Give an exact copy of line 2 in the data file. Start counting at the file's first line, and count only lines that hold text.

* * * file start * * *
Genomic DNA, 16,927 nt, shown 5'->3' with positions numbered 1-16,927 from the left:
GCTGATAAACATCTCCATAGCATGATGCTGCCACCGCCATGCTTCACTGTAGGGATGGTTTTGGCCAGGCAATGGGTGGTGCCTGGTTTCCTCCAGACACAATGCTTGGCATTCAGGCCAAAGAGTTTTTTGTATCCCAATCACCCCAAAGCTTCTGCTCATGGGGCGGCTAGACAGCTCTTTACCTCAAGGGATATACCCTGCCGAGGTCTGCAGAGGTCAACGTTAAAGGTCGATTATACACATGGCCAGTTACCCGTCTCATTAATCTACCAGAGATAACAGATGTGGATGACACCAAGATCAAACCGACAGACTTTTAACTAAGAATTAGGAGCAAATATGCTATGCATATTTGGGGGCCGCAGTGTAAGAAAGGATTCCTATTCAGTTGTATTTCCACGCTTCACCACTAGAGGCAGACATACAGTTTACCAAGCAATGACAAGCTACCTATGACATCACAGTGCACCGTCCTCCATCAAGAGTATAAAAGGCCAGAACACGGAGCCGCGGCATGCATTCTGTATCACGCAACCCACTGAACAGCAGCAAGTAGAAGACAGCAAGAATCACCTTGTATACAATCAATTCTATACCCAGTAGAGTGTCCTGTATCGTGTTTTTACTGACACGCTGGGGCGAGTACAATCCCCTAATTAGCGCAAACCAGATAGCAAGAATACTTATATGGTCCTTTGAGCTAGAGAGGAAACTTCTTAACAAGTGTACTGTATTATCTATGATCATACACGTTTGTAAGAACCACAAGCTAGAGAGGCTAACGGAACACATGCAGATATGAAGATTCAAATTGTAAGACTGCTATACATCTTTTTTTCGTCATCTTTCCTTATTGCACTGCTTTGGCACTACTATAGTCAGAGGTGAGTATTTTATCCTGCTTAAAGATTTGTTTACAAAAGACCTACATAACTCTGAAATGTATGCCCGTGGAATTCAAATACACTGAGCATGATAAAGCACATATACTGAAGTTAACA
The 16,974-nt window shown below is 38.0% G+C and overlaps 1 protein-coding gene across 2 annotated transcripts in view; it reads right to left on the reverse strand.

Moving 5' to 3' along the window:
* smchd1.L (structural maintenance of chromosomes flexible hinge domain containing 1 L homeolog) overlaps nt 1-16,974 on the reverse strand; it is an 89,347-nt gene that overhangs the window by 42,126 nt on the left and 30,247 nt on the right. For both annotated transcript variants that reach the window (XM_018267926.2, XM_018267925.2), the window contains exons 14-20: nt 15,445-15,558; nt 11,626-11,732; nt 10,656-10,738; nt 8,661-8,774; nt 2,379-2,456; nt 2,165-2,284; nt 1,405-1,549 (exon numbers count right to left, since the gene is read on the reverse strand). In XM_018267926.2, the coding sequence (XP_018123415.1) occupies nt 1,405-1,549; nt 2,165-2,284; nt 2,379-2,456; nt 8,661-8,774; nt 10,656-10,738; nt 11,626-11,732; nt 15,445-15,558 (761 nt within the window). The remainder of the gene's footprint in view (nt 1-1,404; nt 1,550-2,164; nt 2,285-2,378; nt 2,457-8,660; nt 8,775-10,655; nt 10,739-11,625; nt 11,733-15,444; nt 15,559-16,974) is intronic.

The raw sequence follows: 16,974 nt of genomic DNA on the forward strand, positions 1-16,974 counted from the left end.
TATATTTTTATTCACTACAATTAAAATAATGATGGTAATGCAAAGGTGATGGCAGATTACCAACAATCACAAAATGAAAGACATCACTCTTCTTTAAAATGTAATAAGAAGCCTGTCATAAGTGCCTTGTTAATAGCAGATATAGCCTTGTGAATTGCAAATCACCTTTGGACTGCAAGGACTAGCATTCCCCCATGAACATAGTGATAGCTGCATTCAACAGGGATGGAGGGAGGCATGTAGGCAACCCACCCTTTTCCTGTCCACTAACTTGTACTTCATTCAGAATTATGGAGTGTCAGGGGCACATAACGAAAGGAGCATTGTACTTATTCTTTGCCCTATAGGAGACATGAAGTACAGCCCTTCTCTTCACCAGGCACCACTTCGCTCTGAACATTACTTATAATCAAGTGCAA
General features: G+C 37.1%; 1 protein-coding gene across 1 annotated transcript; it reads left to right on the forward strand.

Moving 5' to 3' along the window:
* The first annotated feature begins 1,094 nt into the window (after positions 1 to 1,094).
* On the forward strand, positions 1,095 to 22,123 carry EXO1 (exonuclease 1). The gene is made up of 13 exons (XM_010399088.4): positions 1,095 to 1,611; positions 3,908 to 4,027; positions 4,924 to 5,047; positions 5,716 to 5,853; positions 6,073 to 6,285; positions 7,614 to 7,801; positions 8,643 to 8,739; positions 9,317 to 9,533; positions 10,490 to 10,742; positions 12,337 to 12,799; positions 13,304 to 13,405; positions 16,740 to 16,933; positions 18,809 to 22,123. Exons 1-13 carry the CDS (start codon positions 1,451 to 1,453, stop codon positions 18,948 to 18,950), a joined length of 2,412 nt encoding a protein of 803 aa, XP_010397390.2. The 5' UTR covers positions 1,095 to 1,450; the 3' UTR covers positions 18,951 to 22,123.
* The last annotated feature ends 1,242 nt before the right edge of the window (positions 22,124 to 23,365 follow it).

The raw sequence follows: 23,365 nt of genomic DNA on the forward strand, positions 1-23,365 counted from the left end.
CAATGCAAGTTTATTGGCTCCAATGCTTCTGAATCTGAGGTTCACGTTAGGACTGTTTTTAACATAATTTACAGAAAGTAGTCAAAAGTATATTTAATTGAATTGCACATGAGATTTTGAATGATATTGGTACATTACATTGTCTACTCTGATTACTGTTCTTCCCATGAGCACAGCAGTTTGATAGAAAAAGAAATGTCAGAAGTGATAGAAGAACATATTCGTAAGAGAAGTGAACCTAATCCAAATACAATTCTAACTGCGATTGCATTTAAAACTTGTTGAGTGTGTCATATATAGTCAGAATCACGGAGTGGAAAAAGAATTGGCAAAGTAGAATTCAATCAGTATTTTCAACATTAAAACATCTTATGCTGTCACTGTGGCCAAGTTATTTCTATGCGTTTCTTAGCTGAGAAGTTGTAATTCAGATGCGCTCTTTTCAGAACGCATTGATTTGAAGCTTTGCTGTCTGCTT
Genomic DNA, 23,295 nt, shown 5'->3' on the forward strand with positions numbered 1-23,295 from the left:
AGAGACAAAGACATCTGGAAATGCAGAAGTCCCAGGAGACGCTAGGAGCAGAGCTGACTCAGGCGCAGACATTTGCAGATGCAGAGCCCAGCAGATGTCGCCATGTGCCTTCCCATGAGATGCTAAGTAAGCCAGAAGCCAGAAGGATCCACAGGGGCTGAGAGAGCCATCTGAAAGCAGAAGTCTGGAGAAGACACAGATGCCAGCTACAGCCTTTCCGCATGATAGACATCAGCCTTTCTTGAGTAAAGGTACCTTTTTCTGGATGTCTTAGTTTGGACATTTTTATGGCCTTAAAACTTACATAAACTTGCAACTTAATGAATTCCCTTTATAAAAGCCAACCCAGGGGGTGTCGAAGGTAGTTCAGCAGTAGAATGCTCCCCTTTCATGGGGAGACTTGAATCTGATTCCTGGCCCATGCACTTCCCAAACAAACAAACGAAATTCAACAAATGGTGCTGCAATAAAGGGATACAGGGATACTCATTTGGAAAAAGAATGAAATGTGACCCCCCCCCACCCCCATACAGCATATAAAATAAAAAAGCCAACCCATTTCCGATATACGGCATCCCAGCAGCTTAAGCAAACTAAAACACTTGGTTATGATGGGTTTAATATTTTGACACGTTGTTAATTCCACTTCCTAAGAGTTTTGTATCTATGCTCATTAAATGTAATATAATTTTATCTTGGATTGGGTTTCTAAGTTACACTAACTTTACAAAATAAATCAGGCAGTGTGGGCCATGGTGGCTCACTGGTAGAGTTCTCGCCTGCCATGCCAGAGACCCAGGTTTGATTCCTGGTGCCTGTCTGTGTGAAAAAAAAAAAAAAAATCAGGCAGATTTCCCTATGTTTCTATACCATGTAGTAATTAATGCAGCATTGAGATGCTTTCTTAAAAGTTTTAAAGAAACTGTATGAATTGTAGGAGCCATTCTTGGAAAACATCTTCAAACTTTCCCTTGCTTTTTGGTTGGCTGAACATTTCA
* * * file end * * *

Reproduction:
GCTGATAAACATCTCCATAGCATGATGCTGCCACCGCCATGCTTCACTGTAGGGATGGTTTTGGCCAGGCAATGGGTGGTGCCTGGTTTCCTCCAGACACAATGCTTGGCATTCAGGCCAAAGAGTTTTTTGTATCCCAATCACCCCAAAGCTTCTGCTCATGGGGCGGCTAGACAGCTCTTTACCTCAAGGGATATACCCTGCCGAGGTCTGCAGAGGTCAACGTTAAAGGTCGATTATACACATGGCCAGTTACCCGTCTCATTAATCTACCAGAGATAACAGATGTGGATGACACCAAGATCAAACCGACAGACTTTTAACTAAGAATTAGGAGCAAATATGCTATGCATATTTGGGGGCCGCAGTGTAAGAAAGGATTCCTATTCAGTTGTATTTCCACGCTTCACCACTAGAGGCAGACATACAGTTTACCAAGCAATGACAAGCTACCTATGACATCACAGTGCACCGTCCTCCATCAAGAGTATAAAAGGCCAGAACACGGAGCCGCGGCATGCATTCTGTATCACGCAACCCACTGAACAGCAGCAAGTAGAAGACAGCAAGAATCACCTTGTATACAATCAATTCTATACCCAGTAGAGTGTCCTGTATCGTGTTTTTACTGACACGCTGGGGCGAGTACAATCCCCTAATTAGCGCAAACCAGATAGCAAGAATACTTATATGGTCCTTTGAGCTAGAGAGGAAACTTCTTAACAAGTGTACTGTATTATCTATGATCATACACGTTTGTAAGAACCACAAGCTAGAGAGGCTAACGGAACACATGCAGATATGAAGATTCAAATTGTAAGACTGCTATACATCTTTTTTTCGTCATCTTTCCTTATTGCACTGCTTTGGCACTACTATAGTCAGAGGTGAGTATTTTATCCTGCTTAAAGATTTGTTTACAAAAGACCTACATAACTCTGAAATGTATGCCCGTGGAATTCAAATACACTGAGCATGATAAAGCACATATACTGAAGTTAACA